November: Alzheimer's Awareness Month

Man in lab coat

November is National Alzheimer’s Awareness Month. “Alzheimer’s disease is a progressive, deadly brain disease for which there is no cure, and is not a normal part of healthy aging. Researchers are still working to discover the root cause of the disease, but it’s widely believed to be due to the buildup of misfolded proteins between nerve cells, which causes brain damage.” Six million Americans are living with Alzheimer’s disease and there are three million new cases of the disease diagnosed every year.

Ten signs of Alzheimer’s are:

  • Memory loss that disrupts daily life
  • Challenges in planning and solving problems
  • Difficulty completing familiar tasks
  • Confusion with time or place
  • Trouble understanding visual images and spatial relationships
  • New problems with words in speaking or writing
  • Misplacing things and losing the ability to retrace steps
  • Decreased or poor judgment
  • Withdrawal from work or social activities
  • Change in mood and personality

Families facing a dementia-causing disease struggle with disbelief, isolation, embarrassment, fear, anger, and/or guilt. “An accepting, reassuring, and uncritical attitude from an informed church community can make a difference. For many families—the church community is the last available social contact, source of meaning, respite, refuge, and identity. It’s the place that is expected to welcome everyone, to be a sanctuary…a safe place where one is known and welcomed with unconditional love.” 

We can help persons dealing with memory loss feel more welcome in the church by:

Recognizing the signs and symptoms of memory loss and dementia. With knowledge we can better understand the challenges and frustrations our friends are facing and the social isolation they might be feeling.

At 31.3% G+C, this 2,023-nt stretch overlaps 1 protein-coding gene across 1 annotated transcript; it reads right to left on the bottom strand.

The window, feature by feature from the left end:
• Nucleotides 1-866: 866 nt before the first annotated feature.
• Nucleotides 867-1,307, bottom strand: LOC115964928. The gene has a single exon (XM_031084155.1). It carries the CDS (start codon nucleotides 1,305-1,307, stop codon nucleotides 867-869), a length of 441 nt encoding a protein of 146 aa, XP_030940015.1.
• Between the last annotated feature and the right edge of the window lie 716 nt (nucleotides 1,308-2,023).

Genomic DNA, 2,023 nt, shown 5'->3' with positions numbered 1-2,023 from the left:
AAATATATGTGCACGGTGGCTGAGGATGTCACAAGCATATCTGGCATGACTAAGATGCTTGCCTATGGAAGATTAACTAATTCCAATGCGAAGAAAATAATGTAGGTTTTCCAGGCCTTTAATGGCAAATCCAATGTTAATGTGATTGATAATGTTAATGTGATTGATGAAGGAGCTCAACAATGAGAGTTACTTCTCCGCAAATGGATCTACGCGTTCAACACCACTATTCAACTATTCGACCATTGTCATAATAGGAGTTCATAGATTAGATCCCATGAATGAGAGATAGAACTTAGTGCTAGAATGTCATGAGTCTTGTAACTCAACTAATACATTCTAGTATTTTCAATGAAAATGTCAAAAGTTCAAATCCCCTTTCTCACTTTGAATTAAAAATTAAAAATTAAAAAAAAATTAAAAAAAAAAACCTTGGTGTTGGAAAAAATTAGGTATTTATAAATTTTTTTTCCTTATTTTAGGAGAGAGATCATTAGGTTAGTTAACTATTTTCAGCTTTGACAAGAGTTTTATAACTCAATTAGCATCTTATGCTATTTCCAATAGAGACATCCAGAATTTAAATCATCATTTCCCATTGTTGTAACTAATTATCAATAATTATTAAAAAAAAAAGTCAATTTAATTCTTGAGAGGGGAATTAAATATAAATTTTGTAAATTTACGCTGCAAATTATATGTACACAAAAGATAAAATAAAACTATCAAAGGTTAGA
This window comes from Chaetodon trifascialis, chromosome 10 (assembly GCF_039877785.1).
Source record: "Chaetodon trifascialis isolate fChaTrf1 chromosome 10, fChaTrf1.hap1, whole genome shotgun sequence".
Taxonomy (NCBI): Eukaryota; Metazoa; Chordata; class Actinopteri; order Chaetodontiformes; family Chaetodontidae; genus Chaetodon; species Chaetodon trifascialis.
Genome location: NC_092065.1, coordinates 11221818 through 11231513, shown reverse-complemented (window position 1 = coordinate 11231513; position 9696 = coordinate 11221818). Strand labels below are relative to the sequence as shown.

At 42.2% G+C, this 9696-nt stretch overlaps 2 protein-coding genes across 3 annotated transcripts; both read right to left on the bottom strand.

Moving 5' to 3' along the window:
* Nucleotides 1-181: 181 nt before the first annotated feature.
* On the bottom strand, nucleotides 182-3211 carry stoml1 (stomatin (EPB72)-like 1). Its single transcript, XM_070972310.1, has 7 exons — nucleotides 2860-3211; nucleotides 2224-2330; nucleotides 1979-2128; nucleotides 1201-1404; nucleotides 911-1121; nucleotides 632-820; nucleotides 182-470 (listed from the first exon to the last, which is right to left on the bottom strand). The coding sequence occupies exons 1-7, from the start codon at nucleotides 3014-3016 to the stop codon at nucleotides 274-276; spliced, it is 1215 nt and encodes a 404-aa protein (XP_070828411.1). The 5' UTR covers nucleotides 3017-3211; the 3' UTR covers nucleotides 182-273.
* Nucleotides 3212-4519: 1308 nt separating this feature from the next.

• Welcoming persons with memory loss or dementia into the congregation. Help them feel welcome. Take it in stride if the person is restless or has a memory glitch. Don’t let the person feel embarrassed or “put on the spot.” Allow time for responses and show your appreciation of the person.
  • Making eye contact and using the person’s name as you converse. Introduce yourself, speak in warm tones, and give the person time to process what you are saying.
  • Knowing the disease the person has, but also take the time to know and appreciate the unique person who has the disease. Acknowledge the person’s contributions, talents and gifts.
  • Focusing on the person’s strengths and abilities, not on his or her deficits.

We can also encourage families to stay connected to the church by:

  • Acknowledging the changing needs and abilities of their loved one and continuing to offer them a warm welcome and acceptance.
  • Providing transportation or respite care for the caregiver who may need a break from care giving.
  • Making home visits when the individual finds it too difficult to go out in the community. Maintaining your normal friendship which will give balance to the person’s life. Offer to pray or read scripture, play favorite music, enjoy nature, reminisce, look at old photos, or take a walk or drive.
  • Offering specific help. Ask for a “to-do” list or notice what help is needed and tell them you will do it.

Do try some of these suggestions so we can continue to be a welcoming and loving church community, especially to persons and families struggling with memory loss.